UPPAAL SMC can simulate the behaviour of our systems on runs limited in size, called execution modules. At the beginning of an execution module all nodes are in the same time slot and with the same value in their clock variables. At the end of an execution module, UPPAAL SMC computes an estimate of the probability \(p\) to reach a state which does not satisfy Definition 2. This definition does not identify a single state of the system: nodes may have different clock values while still being in the same time slot. We claim that the initial state, where all nodes begin the execution module with the same clock value, is the state which has the smallest probability to lead the system out of sync. In order to support our argument, we provide an example in Table 4. We consider cliques of \(5\) and \(10\) nodes, with \(\mathsf g =4\), \(\mathsf C =7\) and \(\mathsf {loss} =20\). Table 4 shows experiments in which the system starts from a state that satisfies Definition 2 while internal clocks may have different values. The starting value of every internal clock is randomly chosen from a fixed interval \(\mathcal I \) of clock values. Runs are \(30\) time frames long. We set \(\alpha =0.05\). It can be noticed that the smallest desync probability is obtained when the execution module starts in the initial state where all nodes have the same clock value. Similar results can be obtained for other values of \(\mathsf N \), \(\mathsf g \), \(\mathsf C \) and \(\mathsf {loss} \).
Table 4.

Module comparison – \(\mathsf g =4\), \(\alpha =0.05\), run length \(30\) frames –

In virtue of this observation, we can divide a long run in consecutive execution modules, all starting in the initial state. Then, we can derive by composition a lower bound of the probability of desynchronization for that run. Thus, if \([p - \varepsilon ,\,p + \varepsilon ]\) is the confidence interval provided by UPPAAL SMC after performing the quantitative check (3) within an execution module, then the probability of going out of sync within \(n\) execution modules is at least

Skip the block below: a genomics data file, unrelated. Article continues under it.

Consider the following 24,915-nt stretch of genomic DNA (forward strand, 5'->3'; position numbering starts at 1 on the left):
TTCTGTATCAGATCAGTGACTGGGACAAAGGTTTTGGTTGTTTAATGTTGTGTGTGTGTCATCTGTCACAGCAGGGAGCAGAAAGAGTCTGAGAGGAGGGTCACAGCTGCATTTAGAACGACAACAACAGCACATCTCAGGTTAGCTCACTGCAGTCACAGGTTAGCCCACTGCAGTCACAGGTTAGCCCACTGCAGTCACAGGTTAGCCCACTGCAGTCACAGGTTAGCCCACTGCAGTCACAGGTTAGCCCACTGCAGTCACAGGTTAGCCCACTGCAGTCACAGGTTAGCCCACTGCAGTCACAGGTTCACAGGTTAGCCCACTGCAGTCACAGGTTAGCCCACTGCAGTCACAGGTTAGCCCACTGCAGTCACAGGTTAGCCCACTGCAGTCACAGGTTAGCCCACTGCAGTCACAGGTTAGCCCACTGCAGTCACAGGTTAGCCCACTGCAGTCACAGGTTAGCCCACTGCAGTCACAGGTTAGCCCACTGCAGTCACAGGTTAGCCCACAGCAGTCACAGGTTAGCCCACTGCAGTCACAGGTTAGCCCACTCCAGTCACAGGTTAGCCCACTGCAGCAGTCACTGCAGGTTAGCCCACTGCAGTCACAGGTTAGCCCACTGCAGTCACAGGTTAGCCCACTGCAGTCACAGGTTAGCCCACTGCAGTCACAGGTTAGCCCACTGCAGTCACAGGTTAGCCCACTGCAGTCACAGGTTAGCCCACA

$$\begin{aligned} 1-(1-(p-\varepsilon ))^n. \end{aligned}$$
(4)
Table 5 extends the results of Table 3 to longer runs which lasts for \(300\), \(600\) and \(900\) time frames, respectively. The forth column of Table 5 reports the lower bound of the confidence interval of an execution module. When \(\mathsf N =10, 15, 20, 30\) the execution module studied in Table 3 lasts for approximately \(60, 40, 30\) and \(20\) time frames respectively. Thus, by applying the formula (4) with \(n=5, 8, 10, 15\) we obtain a lower bound for the probability of being out of sync within \(300\) time frames in the cases of cliques with \(10\), \(15\), \(20\) and \(30\) nodes, respectively. Analogously when \(n=10, 15, 20, 30\) and \(n=15, 22, 30, 45\) we obtain a lower bound for the probability of being out of sync within \(600\) and \(900\) time frames, respectively.
Table 5.

Quantitative check on cliques with \(\mathsf {loss} = 20\) and \(\mathsf \alpha =0.05\)

\(\mathsf g \)

 

\(\mathsf N \)

 

\(\mathsf C \)

 

\(p-\varepsilon \)

 

\(300\) frames

 

\(600\) frames

 

\(900\) frames

\(3\)

 

\(10\)

 

\(12\)

 

\(0.361\)

 

\(\ge 0.893\)

 

\(\ge 0.989\)

 

\(\ge 0.999\)

\(3\)

 

\(15\)

 

\(17\)

 

\(0.535\)

 

\(\ge 0.998\)

 

\(\ge 0.999\)

 

\(\ge 0.999\)

\(3\)

 

\(20\)

 

\(22\)

 

\(0.667\)

 

\(\ge 0.999\)

 

\(\ge 0.999\)

 

\(\ge 0.999\)

\(3\)

 

\(30\)

 

\(32\)

 

\(0.826\)

 

\(\ge 0.999\)

 

\(\ge 0.999\)

 

\(\ge 0.999\)

\(4\)

 

\(15\)

 

\(17\)